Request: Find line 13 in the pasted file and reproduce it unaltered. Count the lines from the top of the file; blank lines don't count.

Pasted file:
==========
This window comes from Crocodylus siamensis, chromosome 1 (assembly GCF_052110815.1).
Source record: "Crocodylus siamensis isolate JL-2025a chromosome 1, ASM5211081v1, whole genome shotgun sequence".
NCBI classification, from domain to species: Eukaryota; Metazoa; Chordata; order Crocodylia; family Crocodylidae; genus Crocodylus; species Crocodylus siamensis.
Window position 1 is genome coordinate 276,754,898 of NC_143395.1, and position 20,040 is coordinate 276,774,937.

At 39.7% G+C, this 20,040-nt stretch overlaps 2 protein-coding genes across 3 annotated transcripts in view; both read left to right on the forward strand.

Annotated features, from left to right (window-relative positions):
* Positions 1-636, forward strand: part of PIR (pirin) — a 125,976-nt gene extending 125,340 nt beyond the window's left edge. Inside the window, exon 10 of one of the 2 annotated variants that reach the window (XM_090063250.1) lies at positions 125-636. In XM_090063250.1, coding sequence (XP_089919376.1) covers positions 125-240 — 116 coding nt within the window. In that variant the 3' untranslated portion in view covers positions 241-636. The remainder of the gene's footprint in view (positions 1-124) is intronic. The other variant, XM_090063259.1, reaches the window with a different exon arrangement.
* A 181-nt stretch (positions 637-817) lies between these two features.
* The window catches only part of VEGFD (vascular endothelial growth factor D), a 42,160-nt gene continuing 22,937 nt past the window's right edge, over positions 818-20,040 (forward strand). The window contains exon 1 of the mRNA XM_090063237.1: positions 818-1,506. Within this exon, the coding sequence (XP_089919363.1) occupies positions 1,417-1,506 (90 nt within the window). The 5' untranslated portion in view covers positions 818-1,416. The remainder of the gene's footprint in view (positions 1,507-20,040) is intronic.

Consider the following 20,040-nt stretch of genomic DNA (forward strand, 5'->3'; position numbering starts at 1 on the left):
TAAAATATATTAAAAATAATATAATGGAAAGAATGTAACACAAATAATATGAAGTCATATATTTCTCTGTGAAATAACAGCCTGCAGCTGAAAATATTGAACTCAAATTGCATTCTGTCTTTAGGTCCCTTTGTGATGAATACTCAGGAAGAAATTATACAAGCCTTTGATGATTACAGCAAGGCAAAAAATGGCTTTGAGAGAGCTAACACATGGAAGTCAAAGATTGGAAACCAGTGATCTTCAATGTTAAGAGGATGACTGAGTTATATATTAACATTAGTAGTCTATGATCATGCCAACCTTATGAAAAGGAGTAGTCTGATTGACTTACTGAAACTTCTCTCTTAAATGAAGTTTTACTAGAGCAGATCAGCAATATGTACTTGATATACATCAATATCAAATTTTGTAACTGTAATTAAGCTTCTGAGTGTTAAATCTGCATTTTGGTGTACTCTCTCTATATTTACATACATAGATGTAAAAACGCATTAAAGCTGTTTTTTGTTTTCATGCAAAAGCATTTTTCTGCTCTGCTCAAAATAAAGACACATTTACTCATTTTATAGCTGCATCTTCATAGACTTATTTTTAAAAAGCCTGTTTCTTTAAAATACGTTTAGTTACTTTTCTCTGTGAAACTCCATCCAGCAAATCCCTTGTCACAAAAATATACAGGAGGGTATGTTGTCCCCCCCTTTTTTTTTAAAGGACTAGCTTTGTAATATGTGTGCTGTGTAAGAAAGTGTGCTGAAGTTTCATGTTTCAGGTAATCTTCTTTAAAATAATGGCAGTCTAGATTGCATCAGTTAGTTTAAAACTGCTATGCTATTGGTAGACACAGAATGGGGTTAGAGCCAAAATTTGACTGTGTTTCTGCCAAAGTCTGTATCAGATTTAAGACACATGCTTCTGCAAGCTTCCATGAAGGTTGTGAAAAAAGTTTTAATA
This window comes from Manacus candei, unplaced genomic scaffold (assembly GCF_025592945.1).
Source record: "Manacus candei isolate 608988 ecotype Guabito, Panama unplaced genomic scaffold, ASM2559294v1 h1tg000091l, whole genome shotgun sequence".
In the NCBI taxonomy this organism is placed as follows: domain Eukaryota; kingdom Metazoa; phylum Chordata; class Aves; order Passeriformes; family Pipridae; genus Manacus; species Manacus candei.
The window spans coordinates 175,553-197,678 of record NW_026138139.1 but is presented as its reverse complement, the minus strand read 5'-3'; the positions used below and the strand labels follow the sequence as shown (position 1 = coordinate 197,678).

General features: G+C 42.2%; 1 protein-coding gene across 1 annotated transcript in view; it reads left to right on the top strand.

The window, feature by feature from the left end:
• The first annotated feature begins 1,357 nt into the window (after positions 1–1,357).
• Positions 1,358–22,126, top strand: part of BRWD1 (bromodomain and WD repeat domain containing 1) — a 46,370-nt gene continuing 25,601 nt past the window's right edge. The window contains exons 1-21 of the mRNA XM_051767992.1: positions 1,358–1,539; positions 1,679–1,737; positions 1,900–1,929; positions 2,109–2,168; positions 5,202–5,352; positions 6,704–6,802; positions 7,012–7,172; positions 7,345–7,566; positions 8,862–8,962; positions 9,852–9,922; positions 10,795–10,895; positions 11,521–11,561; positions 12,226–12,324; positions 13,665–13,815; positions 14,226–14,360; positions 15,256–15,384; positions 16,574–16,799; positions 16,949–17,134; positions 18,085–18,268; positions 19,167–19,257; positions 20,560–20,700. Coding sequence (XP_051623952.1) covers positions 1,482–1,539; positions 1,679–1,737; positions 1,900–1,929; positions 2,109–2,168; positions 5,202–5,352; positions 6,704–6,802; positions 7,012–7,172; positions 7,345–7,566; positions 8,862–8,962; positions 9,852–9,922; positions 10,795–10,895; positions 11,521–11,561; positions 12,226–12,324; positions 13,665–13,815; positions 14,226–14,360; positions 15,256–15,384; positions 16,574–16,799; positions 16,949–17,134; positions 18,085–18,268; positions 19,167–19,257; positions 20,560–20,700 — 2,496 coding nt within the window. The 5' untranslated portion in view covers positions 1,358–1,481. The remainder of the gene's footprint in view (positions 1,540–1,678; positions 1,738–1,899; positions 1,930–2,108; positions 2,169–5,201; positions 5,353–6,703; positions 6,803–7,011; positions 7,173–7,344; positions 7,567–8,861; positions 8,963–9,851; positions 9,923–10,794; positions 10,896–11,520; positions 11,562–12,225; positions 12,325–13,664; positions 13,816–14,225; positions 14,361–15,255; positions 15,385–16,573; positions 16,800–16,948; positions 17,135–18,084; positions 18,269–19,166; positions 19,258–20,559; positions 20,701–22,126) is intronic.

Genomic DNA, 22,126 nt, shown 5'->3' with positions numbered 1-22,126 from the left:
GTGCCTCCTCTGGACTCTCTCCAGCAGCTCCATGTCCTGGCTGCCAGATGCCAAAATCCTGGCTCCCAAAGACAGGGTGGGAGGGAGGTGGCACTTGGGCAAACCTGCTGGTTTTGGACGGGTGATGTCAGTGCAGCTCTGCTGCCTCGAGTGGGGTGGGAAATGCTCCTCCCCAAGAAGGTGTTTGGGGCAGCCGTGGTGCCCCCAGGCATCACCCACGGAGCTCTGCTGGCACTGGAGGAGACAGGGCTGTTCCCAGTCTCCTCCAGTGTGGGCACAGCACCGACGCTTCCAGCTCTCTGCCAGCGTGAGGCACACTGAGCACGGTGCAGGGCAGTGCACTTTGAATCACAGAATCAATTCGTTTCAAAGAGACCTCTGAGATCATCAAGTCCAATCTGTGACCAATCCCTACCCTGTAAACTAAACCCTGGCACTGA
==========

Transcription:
Source record: "Manacus candei isolate 608988 ecotype Guabito, Panama unplaced genomic scaffold, ASM2559294v1 h1tg000091l, whole genome shotgun sequence".